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10am - 5pm
“To the ancient Pacific island people who invented it, “taboo” meant too sacred or so evil that it can’t be touched. Thirty years ago “TABOO” captured the brash and uninhibited attitude of a group of Atlanta artists who had lost patience with the parochial attitudes of their contemporary art community. After meeting informally at Michael Venezia’s house to discuss art and deconstruct Atlanta’s provincialism, Larry Jens Anderson, King Thackston, Flounoy Holmes, Chick Lockerman, Venezia and a handful of others realized that they were each producing art that could not be shown in the Atlanta community. So, in 1987 they formed TABOO, an artist’s collective dedicated to undermining and exposing repressive and insular beliefs about art and culture through exhibitions and interventions. According to Anderson, the only surviving member of the group, “We always felt that we could put anything in our shows because the word TABOO gave us absolute license to go anywhere.”
The first TABOO exhibition in 1988 was inspired by the coincidence of Good Friday occurring in a leap year on “April Fools’ Day.” Each of the five artists above invited an additional artist to join them, and in an old bank building in the Castleberry District TABOO made its Atlanta debut. The centerpiece of its inaugural exhibition was the “Taboo Pole” or “Fetish Pole,” construction cylinders used for casting cement columns that were painted black with nails and hooks on which people could hang things. On the invitation guests were asked to bring a fetish for the Fetish Pole, transforming the passive exhibition into a participatory event. When the event was over, the artists found two comments in the guest book that they took to heart: “This isn’t so Taboo,” and “What will Taboo do next?” Anderson recalls “We thought ‘well, we can fix that’… and that’s when we became a group.”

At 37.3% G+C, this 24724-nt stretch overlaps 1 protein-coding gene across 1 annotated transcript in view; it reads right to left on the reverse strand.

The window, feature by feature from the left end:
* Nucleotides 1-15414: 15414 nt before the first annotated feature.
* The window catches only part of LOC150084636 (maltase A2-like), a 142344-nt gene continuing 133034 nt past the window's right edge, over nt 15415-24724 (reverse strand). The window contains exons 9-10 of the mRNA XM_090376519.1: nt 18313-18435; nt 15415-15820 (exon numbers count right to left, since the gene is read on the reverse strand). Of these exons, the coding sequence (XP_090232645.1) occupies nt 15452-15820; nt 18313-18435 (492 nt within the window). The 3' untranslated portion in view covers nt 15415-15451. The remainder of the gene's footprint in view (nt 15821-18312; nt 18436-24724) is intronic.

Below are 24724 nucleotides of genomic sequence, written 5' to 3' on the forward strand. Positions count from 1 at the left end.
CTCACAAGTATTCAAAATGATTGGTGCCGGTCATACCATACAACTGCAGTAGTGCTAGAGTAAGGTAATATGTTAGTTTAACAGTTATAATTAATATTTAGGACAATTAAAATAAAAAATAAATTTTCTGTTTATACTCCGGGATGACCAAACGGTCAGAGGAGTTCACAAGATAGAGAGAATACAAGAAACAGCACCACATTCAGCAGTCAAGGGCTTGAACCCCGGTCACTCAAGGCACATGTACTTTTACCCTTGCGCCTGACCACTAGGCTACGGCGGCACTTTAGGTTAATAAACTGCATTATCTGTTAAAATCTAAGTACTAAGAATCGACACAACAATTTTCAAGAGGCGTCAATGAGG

TABOO’s next event was inspired by the tenth anniversary of Judy Chicago’s famous Dinner Party in 1989. Thackston had helped move the massive sculptural installation into the ballroom of Atlanta’s Fox Theater, and recalled how then Chicago insisted that all the men leave. Chicago had filled a room with vaginas; TABOO decided to fill a room with penises. The invitation read “Weenie Roast to discuss Johnny Detroit… Men Only.” Alluding to the Last Supper they had 12 figures seated on each side and 6 at the head of the 34 foot long table (there were six members of the group). Dr. Fallopian, Satan, Jesus and the Marquis de Sade were among the dinner guests. “Just like Chicago was not anti-male, this was not anti-female” Anderson explains. “Women protesters dropped their signs, and really liked the show.”
To finance “Johnny Detroit’s Brunch,” the group sold T-shirts that became the first examples of “Tabooware.” Often Tabooware T-shirts were created for interventions, not for sale: “TABOOLYMPICS: Greek Active Artists” (1994) for example, with “o”s transformed into Olympic rings, was a pun implying both athletic lifestyles and anal sex. At a grant-writing seminar at Nexus Contemporary Art Center in 1991, TABOO members wore T-shirts that read “White guys are ethnic too.”
TABOO collaboratively curated a total of thirteen shows, the last titled “Requiem MCMXCIX: Thirty Living Artists Eulogize the Dying Century” at Nexus in January of 1999, because the world was going to end in 2000, and they wanted to be talked about for an entire year. Decisions for every show were always by consensus, as Anderson explains “Nothing ever got into a TABOO show that all four of us didn’t agree on; no ‘maybe’ ever got in.”
Anderson curated “The Last TABOO” as one of the first historical shows at MOCA/GA (June 24 – July 9, 2005). Using the newly donated TABOO archives, the two part exhibition chronicled the history of the artists’ collaborative activities, and assessed what is TABOO today. The art that Anderson chose as TABOO today engaged a mixture of sex and violence, child abuse, race, sexual orientation and bodily functions.
The idea of empowerment was critically important to all of the artists of TABOO: “If it hadn’t been for a bunch of educated white gay men in the early 90s who were infected with AIDS” notes Anderson, activist interventions would not have occurred for many years. “White men feel empowered. If AIDS had first surfaced in a minority community, efforts to raise awareness would not have happened for a long time. If you believe you have power then you have power to change power relations.”
– Dinah McClintock, Professor of Art History, Kennesaw State University